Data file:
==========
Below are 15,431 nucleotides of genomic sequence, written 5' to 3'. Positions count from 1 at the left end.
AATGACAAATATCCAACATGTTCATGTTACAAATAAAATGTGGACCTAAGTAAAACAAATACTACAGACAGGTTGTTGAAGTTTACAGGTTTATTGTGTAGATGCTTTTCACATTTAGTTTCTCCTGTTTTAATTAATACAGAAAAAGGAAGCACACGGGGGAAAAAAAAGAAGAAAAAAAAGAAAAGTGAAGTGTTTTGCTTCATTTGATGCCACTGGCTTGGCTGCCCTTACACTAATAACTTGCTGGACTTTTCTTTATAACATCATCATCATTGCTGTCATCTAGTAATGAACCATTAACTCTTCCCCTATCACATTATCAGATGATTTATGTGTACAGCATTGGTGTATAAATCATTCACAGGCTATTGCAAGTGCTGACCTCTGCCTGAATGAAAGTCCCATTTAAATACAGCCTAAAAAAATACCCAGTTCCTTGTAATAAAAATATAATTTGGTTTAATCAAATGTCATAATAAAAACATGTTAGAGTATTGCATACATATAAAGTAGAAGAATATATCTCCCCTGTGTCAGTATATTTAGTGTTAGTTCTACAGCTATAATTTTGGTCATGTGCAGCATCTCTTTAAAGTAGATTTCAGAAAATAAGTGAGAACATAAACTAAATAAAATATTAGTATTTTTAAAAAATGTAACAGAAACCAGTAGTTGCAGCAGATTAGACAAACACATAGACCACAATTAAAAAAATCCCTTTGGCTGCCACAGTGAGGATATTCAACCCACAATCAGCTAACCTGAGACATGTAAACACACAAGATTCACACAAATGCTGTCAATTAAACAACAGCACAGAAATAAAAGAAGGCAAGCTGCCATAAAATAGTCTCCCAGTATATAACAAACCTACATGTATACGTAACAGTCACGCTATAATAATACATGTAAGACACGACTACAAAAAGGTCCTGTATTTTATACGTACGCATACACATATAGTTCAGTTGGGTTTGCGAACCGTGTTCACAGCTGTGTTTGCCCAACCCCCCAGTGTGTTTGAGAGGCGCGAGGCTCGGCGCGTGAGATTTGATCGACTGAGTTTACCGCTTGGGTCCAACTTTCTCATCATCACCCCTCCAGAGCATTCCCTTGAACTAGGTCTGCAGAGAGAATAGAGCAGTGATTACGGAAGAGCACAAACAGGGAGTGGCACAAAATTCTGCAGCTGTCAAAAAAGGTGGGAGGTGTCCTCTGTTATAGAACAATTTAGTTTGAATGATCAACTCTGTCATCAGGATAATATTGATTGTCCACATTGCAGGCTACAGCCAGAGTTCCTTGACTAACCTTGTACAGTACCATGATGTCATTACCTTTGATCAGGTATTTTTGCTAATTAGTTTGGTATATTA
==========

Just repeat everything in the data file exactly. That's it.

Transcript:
Below are 15,431 nucleotides of genomic sequence, written 5' to 3'. Positions count from 1 at the left end.
AATGACAAATATCCAACATGTTCATGTTACAAATAAAATGTGGACCTAAGTAAAACAAATACTACAGACAGGTTGTTGAAGTTTACAGGTTTATTGTGTAGATGCTTTTCACATTTAGTTTCTCCTGTTTTAATTAATACAGAAAAAGGAAGCACACGGGGGAAAAAAAAGAAGAAAAAAAAGAAAAGTGAAGTGTTTTGCTTCATTTGATGCCACTGGCTTGGCTGCCCTTACACTAATAACTTGCTGGACTTTTCTTTATAACATCATCATCATTGCTGTCATCTAGTAATGAACCATTAACTCTTCCCCTATCACATTATCAGATGATTTATGTGTACAGCATTGGTGTATAAATCATTCACAGGCTATTGCAAGTGCTGACCTCTGCCTGAATGAAAGTCCCATTTAAATACAGCCTAAAAAAATACCCAGTTCCTTGTAATAAAAATATAATTTGGTTTAATCAAATGTCATAATAAAAACATGTTAGAGTATTGCATACATATAAAGTAGAAGAATATATCTCCCCTGTGTCAGTATATTTAGTGTTAGTTCTACAGCTATAATTTTGGTCATGTGCAGCATCTCTTTAAAGTAGATTTCAGAAAATAAGTGAGAACATAAACTAAATAAAATATTAGTATTTTTAAAAAATGTAACAGAAACCAGTAGTTGCAGCAGATTAGACAAACACATAGACCACAATTAAAAAAATCCCTTTGGCTGCCACAGTGAGGATATTCAACCCACAATCAGCTAACCTGAGACATGTAAACACACAAGATTCACACAAATGCTGTCAATTAAACAACAGCACAGAAATAAAAGAAGGCAAGCTGCCATAAAATAGTCTCCCAGTATATAACAAACCTACATGTATACGTAACAGTCACGCTATAATAATACATGTAAGACACGACTACAAAAAGGTCCTGTATTTTATACGTACGCATACACATATAGTTCAGTTGGGTTTGCGAACCGTGTTCACAGCTGTGTTTGCCCAACCCCCCAGTGTGTTTGAGAGGCGCGAGGCTCGGCGCGTGAGATTTGATCGACTGAGTTTACCGCTTGGGTCCAACTTTCTCATCATCACCCCTCCAGAGCATTCCCTTGAACTAGGTCTGCAGAGAGAATAGAGCAGTGATTACGGAAGAGCACAAACAGGGAGTGGCACAAAATTCTGCAGCTGTCAAAAAAGGTGGGAGGTGTCCTCTGTTATAGAACAATTTAGTTTGAATGATCAACTCTGTCATCAGGATAATATTGATTGTCCACATTGCAGGCTACAGCCAGAGTTCCTTGACTAACCTTGTACAGTACCATGATGTCATTACCTTTGATCAGGTATTTTTGCTAATTAGTTTGGTATATTA